If you’ve wound back to part-time work, then you need to make sure you still meet the work test. So long as you’re doing 40 hours in 30 days, then you need to take into account the 9% superannuation guarantee that you’ll receive from your employer. But you can also make salary sacrifice contributions (up to your CC limit), if your employer allows that. (Note: employers don’t have to offer salary sacrifice. For more information, Don’t make a super stuff-up.)

If you’re self-employed, then you also continue to make tax-deductible contributions to super through your business.

If you’re neither solely an employee (see the 10% rule next) nor self-employed, but supporting yourself financially, then you might also be able to make concessional contributions of up to $35,000 if you’re over 60 and meet the other requirements.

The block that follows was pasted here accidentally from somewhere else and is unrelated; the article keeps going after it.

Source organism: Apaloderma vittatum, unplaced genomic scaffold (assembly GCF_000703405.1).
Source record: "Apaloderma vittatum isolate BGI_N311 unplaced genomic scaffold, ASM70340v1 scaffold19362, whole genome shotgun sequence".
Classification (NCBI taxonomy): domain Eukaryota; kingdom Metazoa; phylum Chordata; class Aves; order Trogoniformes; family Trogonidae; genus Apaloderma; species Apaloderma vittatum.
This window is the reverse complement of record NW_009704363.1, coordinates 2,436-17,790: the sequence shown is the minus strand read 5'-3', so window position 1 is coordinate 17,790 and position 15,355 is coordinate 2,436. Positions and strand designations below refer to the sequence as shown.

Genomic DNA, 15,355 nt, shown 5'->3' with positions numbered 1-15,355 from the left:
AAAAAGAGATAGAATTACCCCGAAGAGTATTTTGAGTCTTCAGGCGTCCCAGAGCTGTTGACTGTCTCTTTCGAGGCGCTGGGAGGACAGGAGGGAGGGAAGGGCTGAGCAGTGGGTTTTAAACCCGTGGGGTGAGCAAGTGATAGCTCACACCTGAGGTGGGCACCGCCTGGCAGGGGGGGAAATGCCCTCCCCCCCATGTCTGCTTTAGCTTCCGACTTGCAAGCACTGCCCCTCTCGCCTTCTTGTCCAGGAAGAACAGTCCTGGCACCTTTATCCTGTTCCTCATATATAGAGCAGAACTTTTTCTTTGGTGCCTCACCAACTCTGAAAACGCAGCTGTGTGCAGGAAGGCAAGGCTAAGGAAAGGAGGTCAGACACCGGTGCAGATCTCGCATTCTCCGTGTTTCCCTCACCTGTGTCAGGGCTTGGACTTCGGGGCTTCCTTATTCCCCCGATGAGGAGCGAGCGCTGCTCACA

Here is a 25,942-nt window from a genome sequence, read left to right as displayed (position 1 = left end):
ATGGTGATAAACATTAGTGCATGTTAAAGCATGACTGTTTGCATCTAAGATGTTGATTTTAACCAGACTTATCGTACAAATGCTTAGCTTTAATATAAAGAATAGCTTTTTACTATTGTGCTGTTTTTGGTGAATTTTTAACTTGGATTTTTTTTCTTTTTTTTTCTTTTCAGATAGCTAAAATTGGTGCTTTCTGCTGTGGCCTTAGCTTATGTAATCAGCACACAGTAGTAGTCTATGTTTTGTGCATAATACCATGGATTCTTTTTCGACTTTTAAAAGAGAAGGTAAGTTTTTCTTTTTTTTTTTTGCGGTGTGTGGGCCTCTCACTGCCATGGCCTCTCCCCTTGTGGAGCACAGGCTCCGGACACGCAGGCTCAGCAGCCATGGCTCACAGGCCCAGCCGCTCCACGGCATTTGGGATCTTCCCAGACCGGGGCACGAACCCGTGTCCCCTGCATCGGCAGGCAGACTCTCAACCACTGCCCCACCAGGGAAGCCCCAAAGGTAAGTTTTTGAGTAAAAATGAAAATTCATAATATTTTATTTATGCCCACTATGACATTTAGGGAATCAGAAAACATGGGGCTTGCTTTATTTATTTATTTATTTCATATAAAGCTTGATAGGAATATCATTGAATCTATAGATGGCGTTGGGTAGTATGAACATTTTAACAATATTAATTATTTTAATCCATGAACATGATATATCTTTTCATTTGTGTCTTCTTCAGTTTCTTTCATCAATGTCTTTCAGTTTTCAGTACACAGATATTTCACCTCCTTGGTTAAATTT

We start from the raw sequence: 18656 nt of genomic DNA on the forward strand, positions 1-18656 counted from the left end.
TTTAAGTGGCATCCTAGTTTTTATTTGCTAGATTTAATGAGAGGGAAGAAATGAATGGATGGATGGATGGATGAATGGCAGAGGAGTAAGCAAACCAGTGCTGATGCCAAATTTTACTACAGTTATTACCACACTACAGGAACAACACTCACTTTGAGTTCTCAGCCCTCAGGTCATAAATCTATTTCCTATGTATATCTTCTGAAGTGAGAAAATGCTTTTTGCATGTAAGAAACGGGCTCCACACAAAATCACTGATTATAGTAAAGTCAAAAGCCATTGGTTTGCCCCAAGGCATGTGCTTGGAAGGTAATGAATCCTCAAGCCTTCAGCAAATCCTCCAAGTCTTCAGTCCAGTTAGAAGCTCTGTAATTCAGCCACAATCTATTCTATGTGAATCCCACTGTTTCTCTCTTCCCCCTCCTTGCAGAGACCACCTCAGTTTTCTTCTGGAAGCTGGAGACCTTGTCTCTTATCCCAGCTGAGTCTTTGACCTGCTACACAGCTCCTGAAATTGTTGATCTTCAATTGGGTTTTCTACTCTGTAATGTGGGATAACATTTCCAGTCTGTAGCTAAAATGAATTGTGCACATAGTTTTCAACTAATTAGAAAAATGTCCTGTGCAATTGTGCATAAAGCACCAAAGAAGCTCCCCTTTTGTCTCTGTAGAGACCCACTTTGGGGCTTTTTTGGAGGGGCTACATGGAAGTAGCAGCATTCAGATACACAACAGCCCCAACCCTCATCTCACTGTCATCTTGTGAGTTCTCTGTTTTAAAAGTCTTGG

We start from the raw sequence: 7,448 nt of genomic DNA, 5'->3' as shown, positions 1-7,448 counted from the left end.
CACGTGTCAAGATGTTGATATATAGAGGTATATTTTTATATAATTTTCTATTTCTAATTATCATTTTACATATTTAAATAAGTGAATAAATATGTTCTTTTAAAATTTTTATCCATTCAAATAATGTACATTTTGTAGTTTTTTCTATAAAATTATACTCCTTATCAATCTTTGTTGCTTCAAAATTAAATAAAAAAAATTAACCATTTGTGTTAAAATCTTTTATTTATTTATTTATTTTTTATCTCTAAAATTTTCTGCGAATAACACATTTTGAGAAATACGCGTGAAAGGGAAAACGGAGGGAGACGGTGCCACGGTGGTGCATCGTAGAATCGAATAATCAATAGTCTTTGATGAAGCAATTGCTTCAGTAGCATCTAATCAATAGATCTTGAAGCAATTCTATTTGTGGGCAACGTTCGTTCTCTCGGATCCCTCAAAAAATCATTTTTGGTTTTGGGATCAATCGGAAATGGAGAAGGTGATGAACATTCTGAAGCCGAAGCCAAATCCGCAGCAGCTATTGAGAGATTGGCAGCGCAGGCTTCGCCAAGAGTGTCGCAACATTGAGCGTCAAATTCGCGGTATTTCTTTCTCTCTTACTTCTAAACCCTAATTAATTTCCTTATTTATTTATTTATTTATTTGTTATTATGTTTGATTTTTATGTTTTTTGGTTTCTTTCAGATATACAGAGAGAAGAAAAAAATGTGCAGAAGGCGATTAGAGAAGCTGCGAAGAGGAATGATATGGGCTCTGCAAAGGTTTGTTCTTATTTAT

The point is whether or not it makes sense from a tax perspective.

If you’re under 65 and effectively retired and supporting yourself via your investments, then you can make deductible (concessional) contributions.

But there’s a few things to consider here. First, do you earn enough to make the tax deduction worthwhile? Remember, you don’t pay tax on your first $18,200 and you still might not pay any tax on up to about $20,542 in this financial year.

Second, those who earn less than $37,000 a year may receive the low-income superannuation contribution (LISC) of up to $500 back, which is essentially a refund of the 15% contributions tax on an income of up to $37,000.